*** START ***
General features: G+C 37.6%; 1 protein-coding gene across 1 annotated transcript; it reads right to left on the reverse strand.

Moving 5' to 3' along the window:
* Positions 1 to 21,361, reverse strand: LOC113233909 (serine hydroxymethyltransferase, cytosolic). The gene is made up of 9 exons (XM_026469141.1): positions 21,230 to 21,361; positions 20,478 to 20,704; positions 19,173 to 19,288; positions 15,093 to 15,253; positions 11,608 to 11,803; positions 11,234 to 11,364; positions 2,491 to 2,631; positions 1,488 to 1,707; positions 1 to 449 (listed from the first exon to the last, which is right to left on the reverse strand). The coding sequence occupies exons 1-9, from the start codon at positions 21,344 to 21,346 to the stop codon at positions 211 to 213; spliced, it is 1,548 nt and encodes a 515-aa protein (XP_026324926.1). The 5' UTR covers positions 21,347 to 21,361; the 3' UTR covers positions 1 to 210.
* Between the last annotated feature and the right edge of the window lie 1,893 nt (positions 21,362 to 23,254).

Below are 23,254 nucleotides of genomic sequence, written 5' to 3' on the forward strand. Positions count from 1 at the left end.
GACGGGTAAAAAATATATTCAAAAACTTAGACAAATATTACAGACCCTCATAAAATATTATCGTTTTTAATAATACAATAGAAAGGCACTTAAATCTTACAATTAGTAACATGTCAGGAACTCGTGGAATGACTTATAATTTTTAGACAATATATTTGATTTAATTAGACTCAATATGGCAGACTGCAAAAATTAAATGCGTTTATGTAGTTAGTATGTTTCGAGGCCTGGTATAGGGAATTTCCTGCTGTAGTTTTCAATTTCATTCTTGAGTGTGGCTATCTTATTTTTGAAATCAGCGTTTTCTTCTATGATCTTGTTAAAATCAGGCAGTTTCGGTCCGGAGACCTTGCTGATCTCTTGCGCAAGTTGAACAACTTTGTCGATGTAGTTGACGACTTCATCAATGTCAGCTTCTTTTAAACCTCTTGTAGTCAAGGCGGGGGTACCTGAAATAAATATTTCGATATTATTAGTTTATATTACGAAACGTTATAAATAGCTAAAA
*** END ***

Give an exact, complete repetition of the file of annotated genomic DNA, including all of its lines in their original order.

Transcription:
General features: G+C 37.6%; 1 protein-coding gene across 1 annotated transcript; it reads right to left on the reverse strand.

Moving 5' to 3' along the window:
* Positions 1 to 21,361, reverse strand: LOC113233909 (serine hydroxymethyltransferase, cytosolic). The gene is made up of 9 exons (XM_026469141.1): positions 21,230 to 21,361; positions 20,478 to 20,704; positions 19,173 to 19,288; positions 15,093 to 15,253; positions 11,608 to 11,803; positions 11,234 to 11,364; positions 2,491 to 2,631; positions 1,488 to 1,707; positions 1 to 449 (listed from the first exon to the last, which is right to left on the reverse strand). The coding sequence occupies exons 1-9, from the start codon at positions 21,344 to 21,346 to the stop codon at positions 211 to 213; spliced, it is 1,548 nt and encodes a 515-aa protein (XP_026324926.1). The 5' UTR covers positions 21,347 to 21,361; the 3' UTR covers positions 1 to 210.
* Between the last annotated feature and the right edge of the window lie 1,893 nt (positions 21,362 to 23,254).

Below are 23,254 nucleotides of genomic sequence, written 5' to 3' on the forward strand. Positions count from 1 at the left end.
GACGGGTAAAAAATATATTCAAAAACTTAGACAAATATTACAGACCCTCATAAAATATTATCGTTTTTAATAATACAATAGAAAGGCACTTAAATCTTACAATTAGTAACATGTCAGGAACTCGTGGAATGACTTATAATTTTTAGACAATATATTTGATTTAATTAGACTCAATATGGCAGACTGCAAAAATTAAATGCGTTTATGTAGTTAGTATGTTTCGAGGCCTGGTATAGGGAATTTCCTGCTGTAGTTTTCAATTTCATTCTTGAGTGTGGCTATCTTATTTTTGAAATCAGCGTTTTCTTCTATGATCTTGTTAAAATCAGGCAGTTTCGGTCCGGAGACCTTGCTGATCTCTTGCGCAAGTTGAACAACTTTGTCGATGTAGTTGACGACTTCATCAATGTCAGCTTCTTTTAAACCTCTTGTAGTCAAGGCGGGGGTACCTGAAATAAATATTTCGATATTATTAGTTTATATTACGAAACGTTATAAATAGCTAAAA